What is Nap Exaptation?
Disclosure: By clicking on the product links in this article, Mattress Nerd may receive a commission fee at no cost to you, the reader. Read full disclosure statement.
Naps are often considered a luxury, or a guilty little pleasure to be stolen in the midst of a busy day. But some alternative snoozers rely solely on short bursts of sleep.
The term exaptation refers to an organism’s trait that originally evolved for one purpose but later took on a new function. For example, feathers weren’t always used for flying. Originally, they served as insulation to keep dinosaurs warm. But over time, animals with feathers developed the ability to use them for gliding and then eventually flying.
Following that same line of thinking, nap exaptation advocates claim that it’s possible to manipulate your body to run on less rest by eliminating longer stretches of sleep and instead relying on naps.
But is nap exaptation really a thing? And—more importantly—is it safe? Let’s take a closer look.
What is Nap Exaptation?
Nap exaptation falls under the umbrella of an alternative sleeping pattern called polyphasic sleep. Polyphasic sleep is any sleep schedule that involves multiple periods of rest throughout the day instead of the traditional “monophasic” pattern of one long rest at night.
There are dozens of variations of polyphasic sleeping schedules, but all of them result in far less snooze time than the recommended 7 to 9 hours per night for adults. Typically, these schedules have what they call a “core sleep” period, which lasts anywhere from two to five hours, with additional 20- to 30-minute naps throughout the day.
Polyphasic sleepers look at napping (and sleeping in general) as a skill to learn rather than a necessary bodily function. Nap exaptation, also referred to as “naptations,” is the idea that you can adjust your body to function on less sleep by shocking your system with sleep deprivation.
Advocates argue that by training your body to power through without rest, it’ll eventually learn how to make the most of the little sleep it does get. Some polyphasic sleepers claim that they need as little as 2 hours of sleep per day once they’ve nap-trained their bodies.
Nap Exaptation Methods
Since polyphasic sleepers believe that sleep is malleable and unique to each individual, there are dozens of methods people claim to use. There are three main ways, though, that people attempt to adapt their bodies to this new way of resting:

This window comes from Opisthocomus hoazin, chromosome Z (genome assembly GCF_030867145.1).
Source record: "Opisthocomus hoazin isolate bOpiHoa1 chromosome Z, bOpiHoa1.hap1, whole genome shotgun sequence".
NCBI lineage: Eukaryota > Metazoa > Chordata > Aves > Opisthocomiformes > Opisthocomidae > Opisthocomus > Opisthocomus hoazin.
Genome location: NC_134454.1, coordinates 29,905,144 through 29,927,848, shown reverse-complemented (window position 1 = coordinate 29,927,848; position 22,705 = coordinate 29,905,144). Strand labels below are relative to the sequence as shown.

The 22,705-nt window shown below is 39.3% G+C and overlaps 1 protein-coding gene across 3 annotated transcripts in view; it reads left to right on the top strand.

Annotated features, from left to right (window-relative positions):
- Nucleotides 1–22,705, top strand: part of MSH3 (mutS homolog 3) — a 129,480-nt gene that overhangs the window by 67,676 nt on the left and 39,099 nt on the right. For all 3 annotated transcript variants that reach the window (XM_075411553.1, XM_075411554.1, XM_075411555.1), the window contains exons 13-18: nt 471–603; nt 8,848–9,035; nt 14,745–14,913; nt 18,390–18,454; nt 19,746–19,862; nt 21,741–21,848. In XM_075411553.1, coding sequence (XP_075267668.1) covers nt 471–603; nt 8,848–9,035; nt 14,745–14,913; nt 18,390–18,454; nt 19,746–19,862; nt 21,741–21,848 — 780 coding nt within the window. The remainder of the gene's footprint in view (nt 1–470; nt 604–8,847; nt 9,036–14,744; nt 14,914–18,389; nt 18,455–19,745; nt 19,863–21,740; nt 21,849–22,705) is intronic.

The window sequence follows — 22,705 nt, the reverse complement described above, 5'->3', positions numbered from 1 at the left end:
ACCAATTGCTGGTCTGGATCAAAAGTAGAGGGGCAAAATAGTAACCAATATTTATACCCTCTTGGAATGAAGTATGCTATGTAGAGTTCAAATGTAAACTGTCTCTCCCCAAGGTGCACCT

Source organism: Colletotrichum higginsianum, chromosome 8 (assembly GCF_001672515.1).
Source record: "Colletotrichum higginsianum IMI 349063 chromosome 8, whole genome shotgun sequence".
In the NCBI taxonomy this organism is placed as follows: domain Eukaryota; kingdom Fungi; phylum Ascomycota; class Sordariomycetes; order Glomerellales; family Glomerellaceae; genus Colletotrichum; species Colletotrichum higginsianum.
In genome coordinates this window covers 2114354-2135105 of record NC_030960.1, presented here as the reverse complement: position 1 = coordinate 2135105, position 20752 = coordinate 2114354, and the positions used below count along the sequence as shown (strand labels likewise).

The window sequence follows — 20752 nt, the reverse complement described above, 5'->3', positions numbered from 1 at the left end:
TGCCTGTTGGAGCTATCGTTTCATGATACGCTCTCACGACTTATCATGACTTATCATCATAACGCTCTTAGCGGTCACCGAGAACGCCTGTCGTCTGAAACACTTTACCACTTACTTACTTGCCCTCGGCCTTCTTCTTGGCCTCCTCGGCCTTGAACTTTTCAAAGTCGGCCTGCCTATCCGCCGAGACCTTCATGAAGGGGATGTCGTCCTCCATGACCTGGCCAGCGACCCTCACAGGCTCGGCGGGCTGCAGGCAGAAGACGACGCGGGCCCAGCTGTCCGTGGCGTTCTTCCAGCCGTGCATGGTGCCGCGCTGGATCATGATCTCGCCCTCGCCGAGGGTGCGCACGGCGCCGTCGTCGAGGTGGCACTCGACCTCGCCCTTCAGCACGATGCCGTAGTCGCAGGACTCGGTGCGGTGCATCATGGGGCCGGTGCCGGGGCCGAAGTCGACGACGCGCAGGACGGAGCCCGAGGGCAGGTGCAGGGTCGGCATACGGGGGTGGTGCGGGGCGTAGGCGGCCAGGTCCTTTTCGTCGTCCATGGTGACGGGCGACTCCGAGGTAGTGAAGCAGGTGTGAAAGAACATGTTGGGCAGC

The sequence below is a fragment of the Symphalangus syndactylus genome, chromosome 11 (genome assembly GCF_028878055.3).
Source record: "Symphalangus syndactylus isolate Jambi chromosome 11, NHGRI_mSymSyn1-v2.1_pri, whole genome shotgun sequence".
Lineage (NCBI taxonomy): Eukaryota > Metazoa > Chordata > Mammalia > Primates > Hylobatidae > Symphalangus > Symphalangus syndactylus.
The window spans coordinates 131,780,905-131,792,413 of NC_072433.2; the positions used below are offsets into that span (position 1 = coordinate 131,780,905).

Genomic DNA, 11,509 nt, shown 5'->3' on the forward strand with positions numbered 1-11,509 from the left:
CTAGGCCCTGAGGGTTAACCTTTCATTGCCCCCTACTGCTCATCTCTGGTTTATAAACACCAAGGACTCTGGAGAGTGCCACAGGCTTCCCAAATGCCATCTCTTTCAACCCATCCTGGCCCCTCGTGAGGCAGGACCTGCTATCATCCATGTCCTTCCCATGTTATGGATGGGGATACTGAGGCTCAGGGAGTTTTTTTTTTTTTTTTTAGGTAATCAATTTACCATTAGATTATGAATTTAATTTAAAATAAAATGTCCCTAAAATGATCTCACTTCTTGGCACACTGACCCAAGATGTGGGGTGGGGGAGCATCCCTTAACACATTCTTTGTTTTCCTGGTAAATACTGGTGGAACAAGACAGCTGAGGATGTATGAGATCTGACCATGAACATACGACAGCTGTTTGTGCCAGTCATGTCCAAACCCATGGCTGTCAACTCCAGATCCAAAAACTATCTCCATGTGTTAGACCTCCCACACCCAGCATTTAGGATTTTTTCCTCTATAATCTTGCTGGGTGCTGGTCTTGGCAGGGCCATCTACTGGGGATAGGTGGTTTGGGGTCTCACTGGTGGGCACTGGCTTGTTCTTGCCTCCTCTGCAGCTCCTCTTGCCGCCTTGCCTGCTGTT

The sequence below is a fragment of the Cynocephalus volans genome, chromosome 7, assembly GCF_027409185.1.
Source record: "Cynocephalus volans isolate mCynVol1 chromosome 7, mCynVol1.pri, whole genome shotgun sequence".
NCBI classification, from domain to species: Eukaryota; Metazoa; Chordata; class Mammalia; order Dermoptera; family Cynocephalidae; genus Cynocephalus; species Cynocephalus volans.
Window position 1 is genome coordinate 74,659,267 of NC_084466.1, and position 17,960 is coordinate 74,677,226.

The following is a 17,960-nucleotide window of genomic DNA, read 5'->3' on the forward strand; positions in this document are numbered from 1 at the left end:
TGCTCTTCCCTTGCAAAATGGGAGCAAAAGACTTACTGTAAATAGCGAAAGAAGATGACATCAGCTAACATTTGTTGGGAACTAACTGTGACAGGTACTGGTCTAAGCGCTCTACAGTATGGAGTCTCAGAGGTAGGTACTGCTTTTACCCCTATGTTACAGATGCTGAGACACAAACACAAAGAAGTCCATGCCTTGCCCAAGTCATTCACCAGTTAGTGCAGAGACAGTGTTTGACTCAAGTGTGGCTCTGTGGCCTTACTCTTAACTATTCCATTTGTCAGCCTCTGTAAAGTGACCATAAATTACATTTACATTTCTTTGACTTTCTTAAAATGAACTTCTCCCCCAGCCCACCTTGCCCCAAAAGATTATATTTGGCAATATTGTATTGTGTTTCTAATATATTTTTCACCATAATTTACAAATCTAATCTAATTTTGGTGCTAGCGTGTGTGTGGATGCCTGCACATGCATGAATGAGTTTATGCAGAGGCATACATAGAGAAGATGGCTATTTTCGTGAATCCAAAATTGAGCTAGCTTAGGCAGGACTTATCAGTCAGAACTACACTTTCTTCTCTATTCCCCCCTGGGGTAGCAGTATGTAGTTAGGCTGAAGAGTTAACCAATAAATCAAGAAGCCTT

- Recovery: This method involves sleeping with your natural wake and rest times for one to 2 weeks to catch up on any sleep debt, so your body starts polyphasic sleep with a clean slate.
- Staying Awake: This method involves keeping yourself up for 24 to 36 hours before you begin polyphasic sleeping in order to help you fall asleep faster.
- Naptation: This method involves staying awake for 36 hours and then napping for 20 minutes every 2 to 3 hours until you can fall asleep almost instantly. Once you’ve mastered that skill, you can adjust to your desired polyphasic schedule.
Is Nap Exaptation Safe?
While most folks would love to have more time awake, there’s a major problem with nap exaptation: it’s not backed by any scientific evidence. Most of the available information about nap exaptation comes from anecdotal reports and personal blogs. The little research that does exist on polyphasic sleep suggests that it’s not a sustainable—or safe—option for anyone.
There’s just no way around it—following a polyphasic sleep schedule that allows less than the recommended amount of sleep is sleep deprivation. Your body relies on sufficient amounts of quality rest to function properly. It isn’t designed to handle the stress of chronic sleep deprivation.
In fact, research shows that even short-term sleep deprivation can have serious consequences. The Centers for Disease Control and Prevention likens being awake for 24 hours to having a blood alcohol content of 0.10%. That’s above the legal limit for driving in the United States.
The long-term effects of sleep deprivation can be even more dangerous. Studies have linked extended periods of sleeplessness to an increased risk for chronic conditions like high blood pressure, heart disease, and diabetes.
While nap exaptation may sound like an enticing way to get more out of your day, it’s important to remember that there’s no shortcut when it comes to getting enough rest. Polyphasic sleeping severely limits the amount of time you spend asleep, and there’s no scientific evidence to support the idea that it’s a sustainable or safe way to sleep.
If you’re looking for more hours in the day, nap exaptation isn’t the answer. The best way to make the most of your time—and your health—is to stick to a regular sleep schedule that allows you to get the recommended 7 to 9 hours of sleep per night. If you’re experiencing trouble sleeping, talk with your doctor about your symptoms. They can help identify the cause and help treat any underlying issues.
Exaptation. (2022). https://www.merriam-webster.com/dictionary/exaptation
Here’s What Happens When You Don’t Get Enough Sleep (and How Much You Really Need a Night). (2022). https://health.clevelandclinic.org/happens-body-dont-get-enough-sleep/
Hirshkowitz M, et al. (2015). National Sleep Foundation’s sleep time duration recommendations: methodology and results summary. https://pubmed.ncbi.nlm.nih.gov/29073412/
NIOSH Training for Nurses on Shift Work and Long Work Hours. (2020). https://www.cdc.gov/niosh/work-hour-training-for-nurses/longhours/mod3/08.html
Perry, W. (2013). Exaptation: How Evolution Uses What’s Available. https://www.livescience.com/39688-exaptation.html
Weaver, M, et al. (2021). https://www.sciencedirect.com/science/article/pii/S2352721821000309
General Adaptation Syndrome
It’s almost impossible to avoid day-to-day stress. Stress has different stages known as the General Adaptation Syndrome.